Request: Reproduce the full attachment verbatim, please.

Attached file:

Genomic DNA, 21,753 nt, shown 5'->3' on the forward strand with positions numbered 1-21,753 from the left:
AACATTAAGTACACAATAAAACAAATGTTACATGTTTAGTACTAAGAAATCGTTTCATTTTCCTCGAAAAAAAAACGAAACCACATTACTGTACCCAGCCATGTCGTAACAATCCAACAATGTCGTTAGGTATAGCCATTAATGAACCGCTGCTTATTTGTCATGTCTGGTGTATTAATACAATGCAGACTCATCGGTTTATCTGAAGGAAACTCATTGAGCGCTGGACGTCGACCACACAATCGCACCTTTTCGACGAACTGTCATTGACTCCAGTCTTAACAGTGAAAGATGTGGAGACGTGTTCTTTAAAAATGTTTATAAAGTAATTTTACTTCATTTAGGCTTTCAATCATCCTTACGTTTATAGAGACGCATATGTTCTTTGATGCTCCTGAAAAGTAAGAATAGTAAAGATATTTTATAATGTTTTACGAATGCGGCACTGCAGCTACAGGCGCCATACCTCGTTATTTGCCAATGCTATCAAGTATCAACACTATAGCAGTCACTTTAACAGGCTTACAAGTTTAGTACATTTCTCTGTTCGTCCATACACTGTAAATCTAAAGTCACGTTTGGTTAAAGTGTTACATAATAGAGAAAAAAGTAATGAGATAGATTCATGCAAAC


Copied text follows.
Genomic DNA, 21,753 nt, shown 5'->3' on the forward strand with positions numbered 1-21,753 from the left:
AACATTAAGTACACAATAAAACAAATGTTACATGTTTAGTACTAAGAAATCGTTTCATTTTCCTCGAAAAAAAAACGAAACCACATTACTGTACCCAGCCATGTCGTAACAATCCAACAATGTCGTTAGGTATAGCCATTAATGAACCGCTGCTTATTTGTCATGTCTGGTGTATTAATACAATGCAGACTCATCGGTTTATCTGAAGGAAACTCATTGAGCGCTGGACGTCGACCACACAATCGCACCTTTTCGACGAACTGTCATTGACTCCAGTCTTAACAGTGAAAGATGTGGAGACGTGTTCTTTAAAAATGTTTATAAAGTAATTTTACTTCATTTAGGCTTTCAATCATCCTTACGTTTATAGAGACGCATATGTTCTTTGATGCTCCTGAAAAGTAAGAATAGTAAAGATATTTTATAATGTTTTACGAATGCGGCACTGCAGCTACAGGCGCCATACCTCGTTATTTGCCAATGCTATCAAGTATCAACACTATAGCAGTCACTTTAACAGGCTTACAAGTTTAGTACATTTCTCTGTTCGTCCATACACTGTAAATCTAAAGTCACGTTTGGTTAAAGTGTTACATAATAGAGAAAAAAGTAATGAGATAGATTCATGCAAAC